By: Martha Velting, LMSW
Recent studies show that youth in the State of Michigan are 6.95% more likely to have used drugs in the last month compared to their peers in other parts of the country. Additionally, 9.17% of all 12 to 17 year olds in Michigan report using alcohol in the last month. These numbers are concerning and bring to light the critical need for parents and caregivers to engage in open and honest conversations about this complex issue.
Does the idea of engaging in these conversations sound daunting? The good news is that our youth truly do seek information and guidance from the adults in their lives. Research shows that early and frequent conversations between adults and youth can have a positive impact in delaying possible substance use. Initiating dialogue about substance use shows youth that their adult support(s) are willing to talk about sensitive topics and open to seeking help if further support is needed. While these conversations might seem difficult, they are extremely important.
TalkSooner.org offers free guidance, tips and drug trend information, including signs to watch for if there are concerns your child may be using substances. The drug trend information on the website is regularly updated and provides parents and caregivers with information about the latest substances their youth may encounter. The site empowers parents and caregivers to have conversations at any stage/age of a child’s development – anytime, and anywhere. The website is also available in Spanish and includes a page where parents and caregivers can find additional resources if further support is needed. Again, it’s never too early to start the conversation. Check out these helpful talking tips for all ages and stages of parenting:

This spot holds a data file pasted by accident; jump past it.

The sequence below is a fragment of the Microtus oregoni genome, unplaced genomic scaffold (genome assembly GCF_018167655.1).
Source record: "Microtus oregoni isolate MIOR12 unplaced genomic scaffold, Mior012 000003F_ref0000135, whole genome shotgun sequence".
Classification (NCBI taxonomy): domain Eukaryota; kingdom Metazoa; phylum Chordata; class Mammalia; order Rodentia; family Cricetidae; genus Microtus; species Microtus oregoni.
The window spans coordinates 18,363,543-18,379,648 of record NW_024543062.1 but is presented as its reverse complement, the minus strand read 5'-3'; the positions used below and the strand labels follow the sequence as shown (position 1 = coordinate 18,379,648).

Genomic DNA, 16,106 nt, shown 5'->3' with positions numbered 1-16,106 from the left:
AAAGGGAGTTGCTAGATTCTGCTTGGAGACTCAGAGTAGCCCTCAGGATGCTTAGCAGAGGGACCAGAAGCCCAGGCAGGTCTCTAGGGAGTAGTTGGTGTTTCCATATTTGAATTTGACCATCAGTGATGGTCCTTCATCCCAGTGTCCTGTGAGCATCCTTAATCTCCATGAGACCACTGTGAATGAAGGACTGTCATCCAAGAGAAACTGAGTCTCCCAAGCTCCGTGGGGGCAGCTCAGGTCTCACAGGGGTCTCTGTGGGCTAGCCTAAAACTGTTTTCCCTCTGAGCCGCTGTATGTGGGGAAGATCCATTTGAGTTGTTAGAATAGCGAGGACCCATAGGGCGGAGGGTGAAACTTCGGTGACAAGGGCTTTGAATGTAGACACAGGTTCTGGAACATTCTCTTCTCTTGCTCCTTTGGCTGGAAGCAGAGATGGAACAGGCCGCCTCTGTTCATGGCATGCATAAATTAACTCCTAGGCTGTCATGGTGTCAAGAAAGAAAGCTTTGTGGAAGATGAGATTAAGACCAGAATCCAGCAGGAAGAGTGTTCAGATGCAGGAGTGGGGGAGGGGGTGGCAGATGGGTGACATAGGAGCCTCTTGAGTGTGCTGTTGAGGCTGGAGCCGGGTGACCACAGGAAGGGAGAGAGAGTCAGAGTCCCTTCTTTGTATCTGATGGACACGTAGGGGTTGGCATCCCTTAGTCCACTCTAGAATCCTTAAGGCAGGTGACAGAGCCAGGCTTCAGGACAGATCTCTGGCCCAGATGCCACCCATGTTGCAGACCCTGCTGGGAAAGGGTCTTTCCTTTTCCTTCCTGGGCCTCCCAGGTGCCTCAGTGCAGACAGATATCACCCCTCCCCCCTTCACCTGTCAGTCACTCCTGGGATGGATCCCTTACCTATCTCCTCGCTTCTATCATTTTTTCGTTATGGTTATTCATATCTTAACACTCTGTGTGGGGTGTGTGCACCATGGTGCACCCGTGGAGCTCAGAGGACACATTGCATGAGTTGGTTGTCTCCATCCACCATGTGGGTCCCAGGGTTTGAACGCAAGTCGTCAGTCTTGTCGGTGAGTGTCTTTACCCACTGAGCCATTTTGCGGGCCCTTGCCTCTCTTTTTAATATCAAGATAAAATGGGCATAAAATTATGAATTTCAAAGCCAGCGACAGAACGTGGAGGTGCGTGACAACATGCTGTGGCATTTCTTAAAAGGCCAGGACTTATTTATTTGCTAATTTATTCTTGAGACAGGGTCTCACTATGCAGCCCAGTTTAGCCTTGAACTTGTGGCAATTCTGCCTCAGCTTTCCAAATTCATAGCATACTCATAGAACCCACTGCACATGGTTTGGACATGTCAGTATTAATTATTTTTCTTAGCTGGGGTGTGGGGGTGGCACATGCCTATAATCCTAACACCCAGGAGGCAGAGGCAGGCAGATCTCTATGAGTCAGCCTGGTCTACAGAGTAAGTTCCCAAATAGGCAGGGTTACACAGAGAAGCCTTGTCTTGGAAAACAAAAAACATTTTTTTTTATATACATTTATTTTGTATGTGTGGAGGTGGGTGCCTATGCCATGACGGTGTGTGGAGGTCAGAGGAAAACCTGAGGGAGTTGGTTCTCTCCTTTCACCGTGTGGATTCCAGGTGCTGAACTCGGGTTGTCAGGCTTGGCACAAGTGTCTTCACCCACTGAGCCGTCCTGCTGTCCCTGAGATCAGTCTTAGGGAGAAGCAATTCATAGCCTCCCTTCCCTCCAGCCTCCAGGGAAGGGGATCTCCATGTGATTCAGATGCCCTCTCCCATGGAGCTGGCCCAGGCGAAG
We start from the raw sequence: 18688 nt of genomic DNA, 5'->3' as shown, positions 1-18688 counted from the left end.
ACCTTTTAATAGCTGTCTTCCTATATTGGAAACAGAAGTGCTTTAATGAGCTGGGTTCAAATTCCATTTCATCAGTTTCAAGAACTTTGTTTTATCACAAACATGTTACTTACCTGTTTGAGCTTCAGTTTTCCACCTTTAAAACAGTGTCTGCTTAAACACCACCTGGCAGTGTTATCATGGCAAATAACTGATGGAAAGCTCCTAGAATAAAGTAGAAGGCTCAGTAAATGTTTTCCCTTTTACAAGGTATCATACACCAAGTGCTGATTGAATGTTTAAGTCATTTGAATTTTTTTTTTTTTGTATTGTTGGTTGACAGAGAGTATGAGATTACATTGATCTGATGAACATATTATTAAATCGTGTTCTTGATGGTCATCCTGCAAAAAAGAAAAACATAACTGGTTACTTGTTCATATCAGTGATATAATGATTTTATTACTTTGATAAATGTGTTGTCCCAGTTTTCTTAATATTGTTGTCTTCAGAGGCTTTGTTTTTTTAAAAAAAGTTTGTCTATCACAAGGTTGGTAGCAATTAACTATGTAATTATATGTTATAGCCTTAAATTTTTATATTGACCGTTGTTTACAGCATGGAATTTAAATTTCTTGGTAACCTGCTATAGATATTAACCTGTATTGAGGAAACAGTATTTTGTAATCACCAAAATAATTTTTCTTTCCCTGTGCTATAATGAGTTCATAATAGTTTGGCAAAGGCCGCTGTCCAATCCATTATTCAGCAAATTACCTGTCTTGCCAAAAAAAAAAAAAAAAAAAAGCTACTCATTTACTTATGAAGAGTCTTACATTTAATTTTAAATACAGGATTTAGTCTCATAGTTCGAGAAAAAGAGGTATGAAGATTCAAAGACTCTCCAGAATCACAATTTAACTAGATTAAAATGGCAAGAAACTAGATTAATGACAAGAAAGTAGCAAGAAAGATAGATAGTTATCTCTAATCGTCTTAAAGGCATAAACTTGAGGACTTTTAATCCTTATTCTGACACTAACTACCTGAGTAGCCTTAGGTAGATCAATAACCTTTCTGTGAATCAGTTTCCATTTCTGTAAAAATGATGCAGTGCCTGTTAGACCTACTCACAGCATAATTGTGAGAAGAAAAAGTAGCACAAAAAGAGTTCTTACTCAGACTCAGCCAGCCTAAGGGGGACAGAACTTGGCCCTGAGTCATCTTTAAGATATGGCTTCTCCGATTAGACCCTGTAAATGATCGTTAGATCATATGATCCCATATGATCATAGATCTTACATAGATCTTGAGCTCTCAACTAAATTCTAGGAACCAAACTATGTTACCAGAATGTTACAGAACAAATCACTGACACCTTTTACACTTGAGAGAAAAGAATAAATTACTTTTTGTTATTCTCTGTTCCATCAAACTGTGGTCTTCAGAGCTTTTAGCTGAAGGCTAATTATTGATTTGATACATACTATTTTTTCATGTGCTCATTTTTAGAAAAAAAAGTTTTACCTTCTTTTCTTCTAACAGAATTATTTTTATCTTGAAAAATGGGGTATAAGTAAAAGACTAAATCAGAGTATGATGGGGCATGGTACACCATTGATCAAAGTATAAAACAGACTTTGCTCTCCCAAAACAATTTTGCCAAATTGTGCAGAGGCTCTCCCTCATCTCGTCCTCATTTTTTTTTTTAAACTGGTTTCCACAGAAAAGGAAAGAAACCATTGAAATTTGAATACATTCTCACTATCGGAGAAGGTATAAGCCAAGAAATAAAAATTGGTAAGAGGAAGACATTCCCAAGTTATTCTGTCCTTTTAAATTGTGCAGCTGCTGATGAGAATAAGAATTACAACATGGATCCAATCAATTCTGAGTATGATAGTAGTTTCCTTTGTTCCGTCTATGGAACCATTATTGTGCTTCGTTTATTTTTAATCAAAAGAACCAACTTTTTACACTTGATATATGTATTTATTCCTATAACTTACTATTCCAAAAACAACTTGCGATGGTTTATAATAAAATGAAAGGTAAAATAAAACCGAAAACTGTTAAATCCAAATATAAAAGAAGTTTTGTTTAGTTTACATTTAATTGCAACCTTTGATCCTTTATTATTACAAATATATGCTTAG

- Early Childhood: Consider what behaviors you are modeling for your children, talk often healthy choices, and set aside time ample together.
- Pre-Tween: Continue conversations about making healthy choices, find teachable moments, and talk openly using easy to understand language about the consequences of substance use.
- Tween: Engage and build trust by asking open-ended questions about your tweens’ experiences while really listening to their answers. Discuss your rules and expectations and be willing to talk about why these rules are important to you.
- Teen: Continue to engage your teen by discussing things happening in the news media and world around them. Ask them how they would respond, talking about how they would handle a potentially dangerous situation, and remind them that you are always a resource.
- Young Adult & Former Users: Engage in a two-way conversation. Share your own experiences. Offer help.
If you or a loved one are in need of substance use disorder treatment, you can contact any of the following Michigan resources at any time. Priority Health members can contact the Behavioral Health department for support and resources at 800.673.8043.
National Prescription Drug Take Back Day is Saturday, April 23. If you need to remove old prescription drugs from your home, you can find a drug take back site near you here.
About the Author: Martha Velting, LMSW is a Clinical Program Specialist in the Behavioral Health Department at Priority Health. She oversees outpatient community-based partnerships with several local providers. Martha is passionate about the well-being of all people and loves to see people grow, heal, and come into more fullness in themselves and relationships. She has also benefited from mental health therapy and her own meditation practice. Martha is a wife and mom.